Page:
By Sydney Black
As the first primaries approach, students have begun to ponder the question, “Who will be the next Democratic presidential nominee?” The candidates represent a wide range of ideologies as well as changing demographics. Household-name politicians, such as Joe Biden, Bernie Sanders, and Elizabeth Warren, as well as emerging stars, such as Pete Buttigieg, have taken center stage. Thus far, it seems to be four main players who have their sights set on running against Donald Trump, the presumed Republican nominee.
A few months ago, very few people outside of Indiana would know “Mayor Pete,” but much has changed. His apparent middle ground approach and LGBTQ+ advocacy have left him with a notable amount of press. Buttigieg himself admits, “I’m definitely the only left-handed Maltese-American-Episcopalian-gay-millennial-war veteran in the race, but I think profile is just what gets you that first look.” However, his inexperience of being under a larger spotlight does prompt some skepticism, as he is going from mayor of a relatively small city in the Midwest to leader of a global superpower, like the U.S. The focuses of his campaign have been bridging generational gaps and adjusting the makeup of the supreme court. Unlike other top-tier candidates, Buttigieg has put forward a limited number of policy initiatives.
Bernie Sanders remains a strong second in many polls, and his socialist ideology appeals to many young people. Eric Ferreira-Szilagyi, a Byram Hills freshman, notes, “Right now America needs a substantial change. Bernie Sanders is the only candidate who I believe has proposed ideas and policies that would bring the change needed to America.” Others find his policies concerning and too far left for the United States. Third Way, a center-left think tank, finds many loopholes in the Sanders campaign strategy. Regarding the topic, they state, “They [The Trump Campaign] will call him a socialist…They will say that he thinks the middle class wants to pay more in taxes…They will say he’s backed anti-American radicals.” Though his reformist approach is much needed for a broken economic and justice system, some have outlined clear battlegrounds for purple-state voters.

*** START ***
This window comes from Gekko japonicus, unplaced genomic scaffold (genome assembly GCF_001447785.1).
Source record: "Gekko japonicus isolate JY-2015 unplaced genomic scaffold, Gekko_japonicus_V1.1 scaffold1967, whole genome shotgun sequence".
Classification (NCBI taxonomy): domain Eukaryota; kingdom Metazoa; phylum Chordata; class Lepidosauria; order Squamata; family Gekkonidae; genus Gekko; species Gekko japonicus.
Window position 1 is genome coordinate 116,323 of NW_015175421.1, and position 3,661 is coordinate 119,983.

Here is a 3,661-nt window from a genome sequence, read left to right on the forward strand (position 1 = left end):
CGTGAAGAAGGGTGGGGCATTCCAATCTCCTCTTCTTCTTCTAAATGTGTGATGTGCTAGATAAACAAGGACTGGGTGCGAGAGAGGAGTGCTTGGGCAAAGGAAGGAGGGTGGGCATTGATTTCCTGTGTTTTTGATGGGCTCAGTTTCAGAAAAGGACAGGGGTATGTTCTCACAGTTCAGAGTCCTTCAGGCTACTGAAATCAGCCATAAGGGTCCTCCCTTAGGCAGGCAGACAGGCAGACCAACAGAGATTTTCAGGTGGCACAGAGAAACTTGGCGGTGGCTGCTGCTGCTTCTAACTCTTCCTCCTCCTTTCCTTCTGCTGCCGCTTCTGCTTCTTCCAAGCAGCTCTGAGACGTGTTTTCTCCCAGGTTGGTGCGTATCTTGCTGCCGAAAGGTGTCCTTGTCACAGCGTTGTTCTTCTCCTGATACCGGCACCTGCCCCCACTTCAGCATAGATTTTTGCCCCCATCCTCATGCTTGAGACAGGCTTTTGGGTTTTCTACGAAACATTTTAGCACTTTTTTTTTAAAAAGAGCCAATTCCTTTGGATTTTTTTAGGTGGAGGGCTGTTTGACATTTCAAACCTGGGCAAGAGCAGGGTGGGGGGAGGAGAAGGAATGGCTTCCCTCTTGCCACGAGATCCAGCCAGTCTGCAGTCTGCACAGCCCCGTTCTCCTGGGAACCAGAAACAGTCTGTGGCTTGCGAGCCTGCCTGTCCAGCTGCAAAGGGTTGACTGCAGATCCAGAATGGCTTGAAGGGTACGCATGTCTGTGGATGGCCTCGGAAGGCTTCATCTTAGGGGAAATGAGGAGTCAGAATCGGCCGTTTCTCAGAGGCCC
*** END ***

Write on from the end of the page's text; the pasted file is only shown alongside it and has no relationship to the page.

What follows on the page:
Elizabeth Warren is a clear leader in the Democratic field. Even from her campaigns preliminary stages, Warren outlined policy initiatives such as wealth taxes, student debt elimination, and Medicare for all. Audrey Goldberg, a freshman, feels, “There is a need for more gender equality and overall diversity in the political world.” This is something Warren wishes to deliver on, but at times she can be overly ambiguous. Warren has already begun to step back from hard left positions of eliminating private insurance. But this is probably a good tactic for achieving policy goals.
Joe Biden is a relatively moderate Democrat with the goal of taking away the momentum that the current president has gained among moderates. Remaining clear on this position, he states, “If we give Donald Trump eight years in the White House, he will forever and fundamentally alter the character of this nation, who we are, and I cannot stand by and watch that happen.” But his motives are not limited to simply beating the incumbent president. Throughout his campaign, the legacy of Barack Obama’s administration runs deep. Biden wishes to maintain the United States’ platform on the global stage and reform healthcare, while still maintaining private insurance.
Though much of the race has been focused on the four candidates mentioned above, there have been other candidates shifting the conversation. Andrew Yang has talked about instituting a form of Universal Basic Income. Mike Bloomberg arrived late to the race, but is seeking to capitalize on his experience as a three-term mayor of New York. Meanwhile, Tom Steyer has built a strong grassroots effort. Amy Klobuchar has talked of comprehensive mental health action.
Ultimately, the Democratic presidential nomination is not just about beating the incumbent president, but attempting to reform the broken political and economic systems that currently exist. So much of the race has been about beating Trump, when creating meaningful policy is just as, if not more, important.
*Candidates placed in order based on initial Iowa caucus results*